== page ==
While it is possible to mix paprika with other chili peppers like cayenne, it’s important to note that using different types of peppers will result in a distinct flavor profile, deviating from the unique characteristics of paprika. Consequently, the resulting powder would be classified as a different type of ground pepper powder rather than genuine paprika. The distinct flavor and qualities of paprika are primarily derived from the specific paprika pepper variety, making it difficult to replicate its exact taste with alternative chili peppers.

How is paprika used?

Paprika finds wide application in Hungarian and Spanish cuisines, lending its distinct flavor and vibrant color to various dishes. Here are some common uses and culinary traditions associated with paprika:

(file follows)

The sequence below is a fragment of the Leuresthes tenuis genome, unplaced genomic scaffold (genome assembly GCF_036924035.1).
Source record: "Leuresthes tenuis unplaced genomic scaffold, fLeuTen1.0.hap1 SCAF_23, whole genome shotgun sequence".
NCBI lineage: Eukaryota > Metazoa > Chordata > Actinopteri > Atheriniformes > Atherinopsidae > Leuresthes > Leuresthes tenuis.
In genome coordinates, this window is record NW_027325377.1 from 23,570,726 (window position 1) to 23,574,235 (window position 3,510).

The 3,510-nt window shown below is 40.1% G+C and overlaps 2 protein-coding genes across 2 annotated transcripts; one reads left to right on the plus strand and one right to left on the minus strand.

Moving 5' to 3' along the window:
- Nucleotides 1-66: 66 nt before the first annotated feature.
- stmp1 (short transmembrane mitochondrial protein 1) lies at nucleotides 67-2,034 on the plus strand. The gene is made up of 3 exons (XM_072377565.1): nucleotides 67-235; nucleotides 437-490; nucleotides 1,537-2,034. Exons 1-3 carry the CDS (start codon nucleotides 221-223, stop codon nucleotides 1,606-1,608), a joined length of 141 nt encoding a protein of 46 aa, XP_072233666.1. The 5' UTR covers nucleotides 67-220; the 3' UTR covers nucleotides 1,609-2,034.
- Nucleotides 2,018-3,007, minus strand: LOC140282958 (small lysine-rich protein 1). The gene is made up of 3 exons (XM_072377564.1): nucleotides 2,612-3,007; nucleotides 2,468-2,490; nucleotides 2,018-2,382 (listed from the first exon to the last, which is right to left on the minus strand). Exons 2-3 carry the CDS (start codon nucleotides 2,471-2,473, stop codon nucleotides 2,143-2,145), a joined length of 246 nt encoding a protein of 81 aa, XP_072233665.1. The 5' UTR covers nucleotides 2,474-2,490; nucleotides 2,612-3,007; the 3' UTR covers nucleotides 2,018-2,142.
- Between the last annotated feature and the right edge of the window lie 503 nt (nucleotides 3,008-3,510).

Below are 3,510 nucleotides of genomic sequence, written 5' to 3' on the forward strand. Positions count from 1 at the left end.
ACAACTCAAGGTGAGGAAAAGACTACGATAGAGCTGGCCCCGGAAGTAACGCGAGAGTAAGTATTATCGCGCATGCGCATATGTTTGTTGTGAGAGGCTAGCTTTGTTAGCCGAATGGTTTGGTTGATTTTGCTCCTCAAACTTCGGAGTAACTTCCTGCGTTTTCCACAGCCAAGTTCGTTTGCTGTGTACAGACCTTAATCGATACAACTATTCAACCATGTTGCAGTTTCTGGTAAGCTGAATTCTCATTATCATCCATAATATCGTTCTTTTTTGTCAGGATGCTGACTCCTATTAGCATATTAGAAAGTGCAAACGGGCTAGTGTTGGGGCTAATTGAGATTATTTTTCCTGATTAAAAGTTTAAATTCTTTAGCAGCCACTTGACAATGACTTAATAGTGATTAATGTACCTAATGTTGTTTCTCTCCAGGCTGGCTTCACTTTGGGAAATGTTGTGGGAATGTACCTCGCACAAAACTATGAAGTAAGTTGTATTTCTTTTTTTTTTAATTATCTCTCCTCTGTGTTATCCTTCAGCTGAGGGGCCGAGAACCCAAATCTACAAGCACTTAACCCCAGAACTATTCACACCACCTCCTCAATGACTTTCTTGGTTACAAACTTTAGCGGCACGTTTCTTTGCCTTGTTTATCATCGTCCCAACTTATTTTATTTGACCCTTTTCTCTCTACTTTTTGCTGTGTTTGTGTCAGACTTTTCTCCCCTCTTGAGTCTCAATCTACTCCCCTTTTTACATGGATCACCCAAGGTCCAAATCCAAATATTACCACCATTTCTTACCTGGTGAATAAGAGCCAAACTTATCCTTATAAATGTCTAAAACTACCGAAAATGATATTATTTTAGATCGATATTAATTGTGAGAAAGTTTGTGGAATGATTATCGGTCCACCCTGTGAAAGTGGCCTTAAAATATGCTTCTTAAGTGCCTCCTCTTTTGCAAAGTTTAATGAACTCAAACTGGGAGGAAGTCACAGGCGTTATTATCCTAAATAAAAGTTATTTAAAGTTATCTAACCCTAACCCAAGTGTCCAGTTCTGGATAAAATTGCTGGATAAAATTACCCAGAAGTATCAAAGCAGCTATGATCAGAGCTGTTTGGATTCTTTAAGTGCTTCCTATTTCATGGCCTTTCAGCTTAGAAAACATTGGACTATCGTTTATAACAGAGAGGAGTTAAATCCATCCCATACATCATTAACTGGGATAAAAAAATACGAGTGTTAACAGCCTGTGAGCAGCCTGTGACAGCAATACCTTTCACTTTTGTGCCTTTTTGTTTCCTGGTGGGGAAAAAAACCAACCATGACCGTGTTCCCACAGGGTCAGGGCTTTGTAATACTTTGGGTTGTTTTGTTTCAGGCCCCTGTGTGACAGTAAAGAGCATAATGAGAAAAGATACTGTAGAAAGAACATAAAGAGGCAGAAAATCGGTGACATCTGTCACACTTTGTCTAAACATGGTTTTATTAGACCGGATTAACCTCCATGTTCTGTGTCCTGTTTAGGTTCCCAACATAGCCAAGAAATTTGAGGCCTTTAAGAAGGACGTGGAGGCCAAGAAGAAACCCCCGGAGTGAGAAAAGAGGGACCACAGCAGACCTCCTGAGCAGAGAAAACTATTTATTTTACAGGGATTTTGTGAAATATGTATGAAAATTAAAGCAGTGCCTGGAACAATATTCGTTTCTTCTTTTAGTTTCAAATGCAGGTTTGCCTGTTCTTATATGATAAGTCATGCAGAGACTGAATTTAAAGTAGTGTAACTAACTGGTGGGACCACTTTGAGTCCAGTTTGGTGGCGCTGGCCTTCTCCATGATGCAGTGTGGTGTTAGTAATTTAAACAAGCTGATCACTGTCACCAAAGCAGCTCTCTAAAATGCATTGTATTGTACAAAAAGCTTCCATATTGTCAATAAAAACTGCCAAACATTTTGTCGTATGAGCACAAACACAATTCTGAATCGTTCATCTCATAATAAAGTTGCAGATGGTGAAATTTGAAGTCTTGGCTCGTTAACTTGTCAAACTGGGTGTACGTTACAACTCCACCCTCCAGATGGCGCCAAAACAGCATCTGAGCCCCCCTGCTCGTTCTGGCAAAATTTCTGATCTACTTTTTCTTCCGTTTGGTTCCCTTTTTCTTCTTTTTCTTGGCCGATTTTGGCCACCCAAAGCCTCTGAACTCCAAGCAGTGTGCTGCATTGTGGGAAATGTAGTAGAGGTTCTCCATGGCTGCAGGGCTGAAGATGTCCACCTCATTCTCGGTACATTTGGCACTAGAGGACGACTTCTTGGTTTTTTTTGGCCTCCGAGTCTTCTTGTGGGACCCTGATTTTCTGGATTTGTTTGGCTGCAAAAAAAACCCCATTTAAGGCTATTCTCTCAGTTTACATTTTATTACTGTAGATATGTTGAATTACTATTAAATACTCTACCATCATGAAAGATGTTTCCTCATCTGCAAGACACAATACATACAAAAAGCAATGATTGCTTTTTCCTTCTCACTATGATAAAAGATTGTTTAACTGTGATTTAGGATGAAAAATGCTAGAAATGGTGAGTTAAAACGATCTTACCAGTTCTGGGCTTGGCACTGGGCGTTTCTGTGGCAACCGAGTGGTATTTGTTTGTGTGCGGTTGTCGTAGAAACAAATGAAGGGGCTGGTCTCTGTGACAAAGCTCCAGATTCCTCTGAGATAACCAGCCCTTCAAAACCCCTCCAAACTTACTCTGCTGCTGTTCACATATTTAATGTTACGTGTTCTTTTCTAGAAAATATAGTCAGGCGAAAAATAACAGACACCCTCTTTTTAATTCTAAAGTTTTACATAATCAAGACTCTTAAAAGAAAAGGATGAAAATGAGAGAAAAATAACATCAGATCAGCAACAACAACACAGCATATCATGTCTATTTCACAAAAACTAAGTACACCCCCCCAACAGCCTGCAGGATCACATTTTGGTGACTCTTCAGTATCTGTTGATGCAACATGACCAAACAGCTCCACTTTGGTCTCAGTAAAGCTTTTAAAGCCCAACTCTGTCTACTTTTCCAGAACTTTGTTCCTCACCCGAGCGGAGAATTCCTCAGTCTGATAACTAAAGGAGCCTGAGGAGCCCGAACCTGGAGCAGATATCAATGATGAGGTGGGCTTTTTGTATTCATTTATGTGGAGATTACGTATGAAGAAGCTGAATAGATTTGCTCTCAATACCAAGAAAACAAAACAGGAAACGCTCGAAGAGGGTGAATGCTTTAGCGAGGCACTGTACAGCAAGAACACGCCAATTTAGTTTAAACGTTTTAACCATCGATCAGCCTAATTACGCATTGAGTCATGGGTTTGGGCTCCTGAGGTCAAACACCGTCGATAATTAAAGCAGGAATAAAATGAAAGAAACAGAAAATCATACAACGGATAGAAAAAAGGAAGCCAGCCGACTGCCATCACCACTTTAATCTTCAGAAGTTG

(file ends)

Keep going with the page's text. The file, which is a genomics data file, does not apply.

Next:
Hungarian cuisine:

  • Goulash: Paprika is a key ingredient in the traditional Hungarian dish called goulash, which adds depth of flavor and rich color.
  • Spice Blends and Rubs: Paprika is commonly used in Hungarian sauces, seasonings, spice blends, and rubs for meats, enhancing their taste profiles.

Spanish cuisine:

  • Paprika plays a crucial role in Spanish sausages, such as Chorizo, infusing it with its characteristic smokiness.
  • Additionally, it is a fundamental ingredient in paella, a renowned Spanish rice dish.

Other uses:

  • Paprika is an essential component of baharat, an aromatic Arabic seasoning blend, contributing to its flavor complexity
  • Paprika is often used as a colorful topping for deviled eggs, adding both visual appeal and a hint of flavor.
  • With its vivid red hue, paprika imparts an eye-catching vibrancy to any dish it is incorporated into, making it visually enticing.